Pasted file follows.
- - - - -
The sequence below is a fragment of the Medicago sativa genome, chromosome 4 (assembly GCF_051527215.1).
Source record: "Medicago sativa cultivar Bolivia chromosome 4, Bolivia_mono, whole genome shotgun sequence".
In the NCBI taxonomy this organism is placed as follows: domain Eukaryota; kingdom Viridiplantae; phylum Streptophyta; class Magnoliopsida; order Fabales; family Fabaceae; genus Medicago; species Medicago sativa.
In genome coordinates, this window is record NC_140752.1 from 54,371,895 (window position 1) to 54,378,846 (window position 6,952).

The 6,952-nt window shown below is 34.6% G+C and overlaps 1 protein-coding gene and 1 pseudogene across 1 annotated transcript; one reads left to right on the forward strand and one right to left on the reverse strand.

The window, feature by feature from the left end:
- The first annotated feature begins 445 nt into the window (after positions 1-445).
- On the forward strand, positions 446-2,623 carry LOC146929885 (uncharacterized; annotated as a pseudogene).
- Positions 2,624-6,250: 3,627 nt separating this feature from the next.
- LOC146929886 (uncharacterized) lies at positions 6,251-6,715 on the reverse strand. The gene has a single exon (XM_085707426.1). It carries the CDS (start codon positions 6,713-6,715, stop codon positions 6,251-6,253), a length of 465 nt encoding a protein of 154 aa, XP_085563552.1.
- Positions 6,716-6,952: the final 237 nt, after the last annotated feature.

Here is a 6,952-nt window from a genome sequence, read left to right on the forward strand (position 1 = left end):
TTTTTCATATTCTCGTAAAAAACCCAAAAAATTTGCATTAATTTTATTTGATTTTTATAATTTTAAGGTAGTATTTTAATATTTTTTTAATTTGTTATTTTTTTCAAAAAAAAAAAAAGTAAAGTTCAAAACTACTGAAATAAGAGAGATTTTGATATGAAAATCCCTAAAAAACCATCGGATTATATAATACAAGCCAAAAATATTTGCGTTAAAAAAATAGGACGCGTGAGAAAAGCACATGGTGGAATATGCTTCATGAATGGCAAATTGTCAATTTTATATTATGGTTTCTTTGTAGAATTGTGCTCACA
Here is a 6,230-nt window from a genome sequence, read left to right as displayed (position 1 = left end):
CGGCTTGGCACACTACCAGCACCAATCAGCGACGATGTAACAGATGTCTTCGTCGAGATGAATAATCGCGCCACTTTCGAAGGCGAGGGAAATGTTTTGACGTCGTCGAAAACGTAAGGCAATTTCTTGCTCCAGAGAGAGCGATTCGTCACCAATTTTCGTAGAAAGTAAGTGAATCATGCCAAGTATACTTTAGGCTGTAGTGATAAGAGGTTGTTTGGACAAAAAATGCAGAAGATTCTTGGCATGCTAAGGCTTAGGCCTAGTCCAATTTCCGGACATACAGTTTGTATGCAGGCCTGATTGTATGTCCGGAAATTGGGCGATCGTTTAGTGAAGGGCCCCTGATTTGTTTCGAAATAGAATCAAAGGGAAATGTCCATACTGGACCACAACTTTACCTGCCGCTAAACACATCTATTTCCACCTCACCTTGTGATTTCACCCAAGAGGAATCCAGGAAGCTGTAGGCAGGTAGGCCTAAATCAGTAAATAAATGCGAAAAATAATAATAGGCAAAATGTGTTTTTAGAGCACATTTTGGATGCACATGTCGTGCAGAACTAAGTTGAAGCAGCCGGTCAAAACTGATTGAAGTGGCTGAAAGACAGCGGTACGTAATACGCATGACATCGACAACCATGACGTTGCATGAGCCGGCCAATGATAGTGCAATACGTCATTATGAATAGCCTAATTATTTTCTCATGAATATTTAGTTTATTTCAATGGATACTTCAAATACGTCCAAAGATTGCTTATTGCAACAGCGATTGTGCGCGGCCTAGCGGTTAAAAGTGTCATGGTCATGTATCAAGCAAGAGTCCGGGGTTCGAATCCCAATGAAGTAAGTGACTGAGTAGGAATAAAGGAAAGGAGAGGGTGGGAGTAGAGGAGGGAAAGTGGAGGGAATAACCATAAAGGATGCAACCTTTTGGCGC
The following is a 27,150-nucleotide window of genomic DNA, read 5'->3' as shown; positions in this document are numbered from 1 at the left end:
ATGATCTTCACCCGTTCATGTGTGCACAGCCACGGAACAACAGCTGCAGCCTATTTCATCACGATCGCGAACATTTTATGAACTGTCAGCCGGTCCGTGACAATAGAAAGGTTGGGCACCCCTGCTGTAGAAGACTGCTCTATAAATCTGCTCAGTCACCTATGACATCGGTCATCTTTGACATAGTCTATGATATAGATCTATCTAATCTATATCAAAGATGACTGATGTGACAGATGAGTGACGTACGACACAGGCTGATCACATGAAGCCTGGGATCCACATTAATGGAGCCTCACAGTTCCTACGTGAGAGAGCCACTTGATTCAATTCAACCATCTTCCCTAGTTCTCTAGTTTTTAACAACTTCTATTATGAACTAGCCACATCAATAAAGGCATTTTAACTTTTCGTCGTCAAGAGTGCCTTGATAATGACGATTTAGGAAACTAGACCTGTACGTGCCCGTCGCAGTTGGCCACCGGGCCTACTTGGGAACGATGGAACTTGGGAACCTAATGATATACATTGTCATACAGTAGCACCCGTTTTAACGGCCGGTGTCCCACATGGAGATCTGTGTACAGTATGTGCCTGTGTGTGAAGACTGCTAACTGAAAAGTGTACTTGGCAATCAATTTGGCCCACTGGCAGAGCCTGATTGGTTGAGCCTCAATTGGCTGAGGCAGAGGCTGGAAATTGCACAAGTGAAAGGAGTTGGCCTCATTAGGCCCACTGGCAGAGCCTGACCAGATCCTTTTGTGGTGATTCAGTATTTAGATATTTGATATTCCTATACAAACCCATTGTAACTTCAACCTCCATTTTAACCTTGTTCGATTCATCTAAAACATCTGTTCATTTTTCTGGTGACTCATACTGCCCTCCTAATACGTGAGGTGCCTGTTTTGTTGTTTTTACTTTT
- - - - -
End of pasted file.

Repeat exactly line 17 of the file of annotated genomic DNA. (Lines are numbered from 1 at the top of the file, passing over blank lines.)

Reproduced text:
ATGATCTTCACCCGTTCATGTGTGCACAGCCACGGAACAACAGCTGCAGCCTATTTCATCACGATCGCGAACATTTTATGAACTGTCAGCCGGTCCGTGACAATAGAAAGGTTGGGCACCCCTGCTGTAGAAGACTGCTCTATAAATCTGCTCAGTCACCTATGACATCGGTCATCTTTGACATAGTCTATGATATAGATCTATCTAATCTATATCAAAGATGACTGATGTGACAGATGAGTGACGTACGACACAGGCTGATCACATGAAGCCTGGGATCCACATTAATGGAGCCTCACAGTTCCTACGTGAGAGAGCCACTTGATTCAATTCAACCATCTTCCCTAGTTCTCTAGTTTTTAACAACTTCTATTATGAACTAGCCACATCAATAAAGGCATTTTAACTTTTCGTCGTCAAGAGTGCCTTGATAATGACGATTTAGGAAACTAGACCTGTACGTGCCCGTCGCAGTTGGCCACCGGGCCTACTTGGGAACGATGGAACTTGGGAACCTAATGATATACATTGTCATACAGTAGCACCCGTTTTAACGGCCGGTGTCCCACATGGAGATCTGTGTACAGTATGTGCCTGTGTGTGAAGACTGCTAACTGAAAAGTGTACTTGGCAATCAATTTGGCCCACTGGCAGAGCCTGATTGGTTGAGCCTCAATTGGCTGAGGCAGAGGCTGGAAATTGCACAAGTGAAAGGAGTTGGCCTCATTAGGCCCACTGGCAGAGCCTGACCAGATCCTTTTGTGGTGATTCAGTATTTAGATATTTGATATTCCTATACAAACCCATTGTAACTTCAACCTCCATTTTAACCTTGTTCGATTCATCTAAAACATCTGTTCATTTTTCTGGTGACTCATACTGCCCTCCTAATACGTGAGGTGCCTGTTTTGTTGTTTTTACTTTT